Note: I found that Philips bulbs are considerably brighter than OSRAM bulbs of the same rating.

Edited by Swiss 2002Tii
additional info

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(edited)

Update:

As per AustrianVespaGuy's suggestion, I took the cluster out to work on it. I hooked up a 9V battery per his suggestion and diagram, and nothing.

 

Frustrated, I thought I must have hooked up something wrong and fried everything (wouldn't be the first time). So, I took one of the LED's and connected it directly to the 9V. It lit up beautifully. So pointing more towards the board is fried. Something got me looking though at the LED base more closely, and I noticed that unlike the incandescent bulbs, there are two wire contacts on both sides of the bulb (as opposed to one on each side). Sorry in advance for the crappy cell pics.

 

Side one: Notice how at the base there are wires on both sides

IMG_8963.thumb.jpg.147228676af99d27fb0703c725aacfd9.jpg

 

 

Side two: Same thing

IMG_8964.thumb.jpg.e337f248c122f652e1c00febb99cd9cc.jpg

 

So, I bend the wire and fold it over meaning there is only one wire per side, just like the incandescent bulbs

IMG_8965.thumb.jpg.299dc09867a8269291b2b91febd4f3c6.jpg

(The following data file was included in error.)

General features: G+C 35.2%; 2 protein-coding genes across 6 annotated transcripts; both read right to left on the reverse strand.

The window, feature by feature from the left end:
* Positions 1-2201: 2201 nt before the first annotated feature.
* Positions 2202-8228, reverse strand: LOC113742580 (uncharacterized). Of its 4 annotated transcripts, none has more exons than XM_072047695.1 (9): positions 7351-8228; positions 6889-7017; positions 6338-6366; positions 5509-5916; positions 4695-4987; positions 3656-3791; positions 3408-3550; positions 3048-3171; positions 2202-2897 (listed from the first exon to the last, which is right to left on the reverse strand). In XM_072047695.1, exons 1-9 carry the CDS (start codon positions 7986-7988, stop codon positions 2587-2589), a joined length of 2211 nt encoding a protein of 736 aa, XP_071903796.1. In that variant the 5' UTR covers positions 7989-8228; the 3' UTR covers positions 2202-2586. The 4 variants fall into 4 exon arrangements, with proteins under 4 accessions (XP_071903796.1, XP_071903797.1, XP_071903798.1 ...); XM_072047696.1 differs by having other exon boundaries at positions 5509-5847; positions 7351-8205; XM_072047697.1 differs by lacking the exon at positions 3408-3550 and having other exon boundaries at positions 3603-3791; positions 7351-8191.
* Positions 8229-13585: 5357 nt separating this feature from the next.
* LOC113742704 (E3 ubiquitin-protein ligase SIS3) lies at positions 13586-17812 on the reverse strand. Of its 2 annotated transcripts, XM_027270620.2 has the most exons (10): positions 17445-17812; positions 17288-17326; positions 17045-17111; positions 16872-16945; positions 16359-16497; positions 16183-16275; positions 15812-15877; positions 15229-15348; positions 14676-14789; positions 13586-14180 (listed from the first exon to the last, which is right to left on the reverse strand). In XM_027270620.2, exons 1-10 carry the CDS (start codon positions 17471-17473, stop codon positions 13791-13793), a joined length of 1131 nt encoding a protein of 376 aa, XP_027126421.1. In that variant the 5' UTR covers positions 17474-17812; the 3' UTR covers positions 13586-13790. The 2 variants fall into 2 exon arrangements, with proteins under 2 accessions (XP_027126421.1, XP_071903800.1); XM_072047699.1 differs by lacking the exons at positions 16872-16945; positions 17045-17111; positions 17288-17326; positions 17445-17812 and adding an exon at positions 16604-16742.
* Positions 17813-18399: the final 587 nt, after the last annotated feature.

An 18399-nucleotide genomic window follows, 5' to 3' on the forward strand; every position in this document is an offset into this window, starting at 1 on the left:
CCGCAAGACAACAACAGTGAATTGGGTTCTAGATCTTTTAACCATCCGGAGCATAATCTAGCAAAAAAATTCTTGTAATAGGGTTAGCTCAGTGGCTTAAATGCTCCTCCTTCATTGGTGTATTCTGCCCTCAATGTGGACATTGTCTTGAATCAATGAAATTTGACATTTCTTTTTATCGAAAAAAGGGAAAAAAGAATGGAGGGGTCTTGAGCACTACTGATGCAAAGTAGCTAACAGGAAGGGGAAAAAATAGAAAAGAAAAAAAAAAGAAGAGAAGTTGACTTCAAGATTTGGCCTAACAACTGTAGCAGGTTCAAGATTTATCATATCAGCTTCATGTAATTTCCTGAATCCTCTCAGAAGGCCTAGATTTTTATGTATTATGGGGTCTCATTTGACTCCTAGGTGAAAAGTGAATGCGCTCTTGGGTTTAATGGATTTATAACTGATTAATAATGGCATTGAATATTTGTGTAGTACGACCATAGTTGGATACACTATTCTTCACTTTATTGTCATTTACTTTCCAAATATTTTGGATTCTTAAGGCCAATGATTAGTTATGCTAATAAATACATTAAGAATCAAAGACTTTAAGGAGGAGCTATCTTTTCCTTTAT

Putting the LED's back into their holders I test again with the 9V, and magically they light up! I test rotate the negative/positive to verify the bulbs do not care about the polarity.

IMG_8967.thumb.jpg.69f74056a21c2d57a8914c870a307336.jpg

 

Voila! Bulbs dim and light up as expected! Now the only issue is the turn signal indicator stays lit all the time and blinks extra bright when signals are active. I have seen several articles about this being an issue with the LED conversion and will find the appropriate article to fix that before fully reinstalling the cluster.

 

IMG_8969.thumb.jpg.19b1ff034c569fc00ce0fa570c15f096.jpg

 

These bulbs are SO much brighter than the originals. I'm very happy with the result. I may actually have to turn them down from my default high power for normal driving. Now on to upgrading the rest of the bulbs in the car as well.

 

Thanks again to everyone who chimed in!

 

-Nick

 

 

Edited by photocrasher
Duplicate photo by accident
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You'll love doing the ones on the outside, headlights are so much brighter with less energy consumption.  You'll need the electronic flasher relay.

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This just made me wonder why you want the instrument cluster to shine on your face? I think it will be rather uncomfortable in dark unless turned down.

I have never used the full power of the original bulbs. Probably some of them are actually original and definitely not at their brightest anymore.